New research validates the important role of the British Spine Registry in guiding clinical practice

Report title: Development and validation of two clinical prediction models to inform clinical decision-making for lumbar spinal fusion surgery for degenerative disorders and rehabilitation following surgery: protocol for a prospective observational study  

In 2019, Amplitude Clinical Outcome’s Managing Director, Susan Williams, commissioned the University of Birmingham to undertake several research projects in collaboration with the Registries that use the Amplitude platform. One such project was based on the British Spine Registry (BSR), which wanted to investigate whether data from their registry could successfully enable predictions to be made regarding surgery and rehabilitation based on the risk of poor outcome following surgery.   

Dr Alison B Rushton, Professor and Director at The School of Physical Therapy, led the research project on behalf of the University of Birmingham. The outcomes and implications of the research paper were significant, and included: 

  • The study will enable predictions to be made regarding surgery and rehabilitation based on the risk of poor outcome following surgery.  
  • The resulting estimates of risk will be used to inform clinical decision-making regarding LSFS and rehabilitation interventions in line with guidelines, and future research investigating effectiveness of surgical and rehabilitation interventions.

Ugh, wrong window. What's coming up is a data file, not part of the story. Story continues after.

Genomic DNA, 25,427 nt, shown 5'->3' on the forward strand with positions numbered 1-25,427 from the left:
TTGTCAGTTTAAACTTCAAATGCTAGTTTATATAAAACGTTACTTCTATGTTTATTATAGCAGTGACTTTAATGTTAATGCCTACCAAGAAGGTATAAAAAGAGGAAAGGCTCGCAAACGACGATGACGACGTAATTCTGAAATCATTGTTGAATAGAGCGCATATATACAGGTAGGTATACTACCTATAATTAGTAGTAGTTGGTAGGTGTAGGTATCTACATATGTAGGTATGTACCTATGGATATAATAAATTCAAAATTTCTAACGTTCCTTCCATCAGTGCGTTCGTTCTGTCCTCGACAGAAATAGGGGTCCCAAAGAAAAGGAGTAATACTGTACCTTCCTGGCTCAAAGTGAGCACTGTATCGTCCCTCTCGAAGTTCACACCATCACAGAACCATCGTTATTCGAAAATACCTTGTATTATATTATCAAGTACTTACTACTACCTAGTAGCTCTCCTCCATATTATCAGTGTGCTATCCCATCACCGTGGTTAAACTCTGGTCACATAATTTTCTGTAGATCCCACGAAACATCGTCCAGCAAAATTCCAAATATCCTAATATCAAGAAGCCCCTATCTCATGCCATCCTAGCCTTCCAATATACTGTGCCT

• Future implementation of the models will enable targeting surgical and rehabilitation resources at patients with the greatest clinical need and potential benefit.  
  • The study will enable improved effectiveness (both clinical and cost) as it will identify which patients to target with surgery, and post-LSFS which patients to target with rehabilitation. 

Download a copy of the BSR research paper

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The full report has now been published in numerous leading medical journals, including BMJ Journals and ResearchGate. The project has also been supported by the British Spine Registry, which has worked in collaboration with the University of Birmingham.  

The widespread publishing of this report demonstrates the value of the data that is being captured by the British Spine Registry, and other registries. It also illustrates how such a detailed and dynamic level of data collection can actively assist and guide clinical practice to the benefit of future patients. 

This study also demonstrates that the process of capturing data as part of a clinical routine is a first for hospitals. In addition, data capture is no longer limited to just research and educational hospitals, so any hospital that wishes to submit its data to an online registry can do so. This means that the amount of data registries are receiving has increased exponentially, which in turn has significantly increased the validity of their research findings. 

Click here to read about how data from the British Orthopaedic Foot & Ankle Society Registry is challenging NHS funding decisions.
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